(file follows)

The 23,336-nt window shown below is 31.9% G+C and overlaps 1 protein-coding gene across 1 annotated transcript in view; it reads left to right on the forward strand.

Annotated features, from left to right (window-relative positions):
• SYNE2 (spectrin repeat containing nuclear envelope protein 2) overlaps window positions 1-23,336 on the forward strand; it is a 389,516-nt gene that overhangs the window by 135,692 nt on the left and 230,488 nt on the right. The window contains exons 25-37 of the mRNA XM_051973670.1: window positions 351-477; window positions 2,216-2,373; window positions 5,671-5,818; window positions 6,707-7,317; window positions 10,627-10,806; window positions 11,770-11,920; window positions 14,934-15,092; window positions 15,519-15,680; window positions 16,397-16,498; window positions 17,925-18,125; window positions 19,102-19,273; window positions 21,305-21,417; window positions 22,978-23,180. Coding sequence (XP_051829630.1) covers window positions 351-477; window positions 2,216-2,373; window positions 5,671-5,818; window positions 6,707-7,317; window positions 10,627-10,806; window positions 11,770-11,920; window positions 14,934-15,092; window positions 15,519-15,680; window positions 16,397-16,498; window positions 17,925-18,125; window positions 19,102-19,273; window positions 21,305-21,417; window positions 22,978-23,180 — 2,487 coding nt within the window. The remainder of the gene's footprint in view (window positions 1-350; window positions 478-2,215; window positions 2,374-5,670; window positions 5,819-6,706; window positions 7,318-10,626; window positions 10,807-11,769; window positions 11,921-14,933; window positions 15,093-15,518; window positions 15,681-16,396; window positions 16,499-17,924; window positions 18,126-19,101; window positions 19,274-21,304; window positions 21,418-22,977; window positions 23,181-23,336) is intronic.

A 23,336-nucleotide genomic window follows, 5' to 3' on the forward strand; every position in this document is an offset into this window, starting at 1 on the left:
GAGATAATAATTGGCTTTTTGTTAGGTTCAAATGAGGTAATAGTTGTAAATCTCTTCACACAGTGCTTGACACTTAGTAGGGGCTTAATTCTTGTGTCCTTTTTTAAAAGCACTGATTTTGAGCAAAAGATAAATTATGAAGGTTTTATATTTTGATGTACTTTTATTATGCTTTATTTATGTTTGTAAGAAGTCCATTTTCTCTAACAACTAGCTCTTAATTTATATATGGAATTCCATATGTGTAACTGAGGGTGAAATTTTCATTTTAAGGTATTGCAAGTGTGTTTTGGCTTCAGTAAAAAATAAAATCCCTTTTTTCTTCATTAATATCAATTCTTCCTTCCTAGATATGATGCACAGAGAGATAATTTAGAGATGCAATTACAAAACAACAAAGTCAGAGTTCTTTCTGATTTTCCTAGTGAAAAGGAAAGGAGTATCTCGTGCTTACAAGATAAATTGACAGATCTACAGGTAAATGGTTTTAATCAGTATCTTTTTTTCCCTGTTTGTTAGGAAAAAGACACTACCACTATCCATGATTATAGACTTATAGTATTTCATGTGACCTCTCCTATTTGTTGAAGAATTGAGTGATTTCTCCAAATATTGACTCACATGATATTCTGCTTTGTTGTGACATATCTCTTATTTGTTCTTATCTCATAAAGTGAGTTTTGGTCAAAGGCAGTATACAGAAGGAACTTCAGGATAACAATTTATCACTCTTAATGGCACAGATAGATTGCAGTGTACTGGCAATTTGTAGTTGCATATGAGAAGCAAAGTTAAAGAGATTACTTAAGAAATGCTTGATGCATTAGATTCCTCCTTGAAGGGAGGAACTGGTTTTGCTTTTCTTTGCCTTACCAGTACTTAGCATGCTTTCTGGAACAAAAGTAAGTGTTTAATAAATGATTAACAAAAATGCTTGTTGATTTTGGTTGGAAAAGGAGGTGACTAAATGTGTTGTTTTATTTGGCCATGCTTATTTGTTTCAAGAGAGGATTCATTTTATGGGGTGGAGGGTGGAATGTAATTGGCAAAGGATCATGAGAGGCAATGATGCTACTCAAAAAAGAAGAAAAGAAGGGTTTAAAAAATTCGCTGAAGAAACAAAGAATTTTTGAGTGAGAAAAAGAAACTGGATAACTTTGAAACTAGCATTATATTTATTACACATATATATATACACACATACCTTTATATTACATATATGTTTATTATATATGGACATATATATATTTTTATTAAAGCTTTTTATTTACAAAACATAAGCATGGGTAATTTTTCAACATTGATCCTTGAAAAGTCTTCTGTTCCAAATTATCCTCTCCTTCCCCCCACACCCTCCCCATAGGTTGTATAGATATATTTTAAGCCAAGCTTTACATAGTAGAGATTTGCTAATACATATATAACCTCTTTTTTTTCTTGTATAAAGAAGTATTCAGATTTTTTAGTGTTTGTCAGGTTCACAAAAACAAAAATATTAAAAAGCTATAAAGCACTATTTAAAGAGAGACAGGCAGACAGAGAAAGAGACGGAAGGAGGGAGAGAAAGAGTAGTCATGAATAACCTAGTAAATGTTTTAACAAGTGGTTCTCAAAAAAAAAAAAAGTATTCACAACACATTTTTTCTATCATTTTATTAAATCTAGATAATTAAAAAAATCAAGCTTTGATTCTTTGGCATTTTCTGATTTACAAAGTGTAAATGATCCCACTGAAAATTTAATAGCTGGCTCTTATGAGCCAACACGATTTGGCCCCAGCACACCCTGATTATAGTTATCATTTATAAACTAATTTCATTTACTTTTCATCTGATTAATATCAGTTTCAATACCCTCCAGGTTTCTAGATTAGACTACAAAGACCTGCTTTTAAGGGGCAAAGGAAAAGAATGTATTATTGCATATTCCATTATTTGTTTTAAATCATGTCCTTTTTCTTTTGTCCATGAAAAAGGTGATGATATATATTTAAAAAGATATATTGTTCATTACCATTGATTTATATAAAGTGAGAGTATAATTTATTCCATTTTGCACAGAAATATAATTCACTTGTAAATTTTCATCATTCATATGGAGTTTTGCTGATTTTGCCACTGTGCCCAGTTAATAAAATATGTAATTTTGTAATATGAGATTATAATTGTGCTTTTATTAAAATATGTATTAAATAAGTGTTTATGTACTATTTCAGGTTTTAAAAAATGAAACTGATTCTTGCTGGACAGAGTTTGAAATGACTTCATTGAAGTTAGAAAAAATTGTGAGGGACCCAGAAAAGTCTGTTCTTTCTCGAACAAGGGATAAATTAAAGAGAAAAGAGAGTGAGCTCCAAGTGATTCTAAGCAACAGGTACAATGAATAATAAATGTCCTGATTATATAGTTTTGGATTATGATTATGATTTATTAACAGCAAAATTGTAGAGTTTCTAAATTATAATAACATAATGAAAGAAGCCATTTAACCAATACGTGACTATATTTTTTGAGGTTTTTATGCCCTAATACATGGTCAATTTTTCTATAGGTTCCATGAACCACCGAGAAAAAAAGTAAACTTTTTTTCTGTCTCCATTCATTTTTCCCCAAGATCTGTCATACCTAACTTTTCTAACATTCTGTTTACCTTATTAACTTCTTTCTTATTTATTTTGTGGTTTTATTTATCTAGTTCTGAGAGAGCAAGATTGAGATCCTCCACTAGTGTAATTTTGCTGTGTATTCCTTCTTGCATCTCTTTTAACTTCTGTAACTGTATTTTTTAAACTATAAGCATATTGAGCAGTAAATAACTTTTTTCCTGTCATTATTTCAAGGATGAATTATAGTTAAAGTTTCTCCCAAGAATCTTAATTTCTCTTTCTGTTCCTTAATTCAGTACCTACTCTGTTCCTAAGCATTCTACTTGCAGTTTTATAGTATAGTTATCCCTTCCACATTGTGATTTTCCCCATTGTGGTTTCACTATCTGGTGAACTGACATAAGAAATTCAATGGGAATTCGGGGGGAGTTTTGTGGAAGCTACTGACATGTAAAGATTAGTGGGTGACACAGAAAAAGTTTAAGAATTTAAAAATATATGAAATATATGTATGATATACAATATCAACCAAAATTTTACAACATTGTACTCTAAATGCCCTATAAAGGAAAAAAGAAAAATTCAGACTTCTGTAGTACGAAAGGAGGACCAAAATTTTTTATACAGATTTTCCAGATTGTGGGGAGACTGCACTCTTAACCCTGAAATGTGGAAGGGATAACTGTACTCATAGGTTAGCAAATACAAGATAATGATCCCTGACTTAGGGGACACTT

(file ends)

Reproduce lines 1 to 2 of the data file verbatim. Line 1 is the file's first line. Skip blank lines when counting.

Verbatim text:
The 23,336-nt window shown below is 31.9% G+C and overlaps 1 protein-coding gene across 1 annotated transcript in view; it reads left to right on the forward strand.

Annotated features, from left to right (window-relative positions):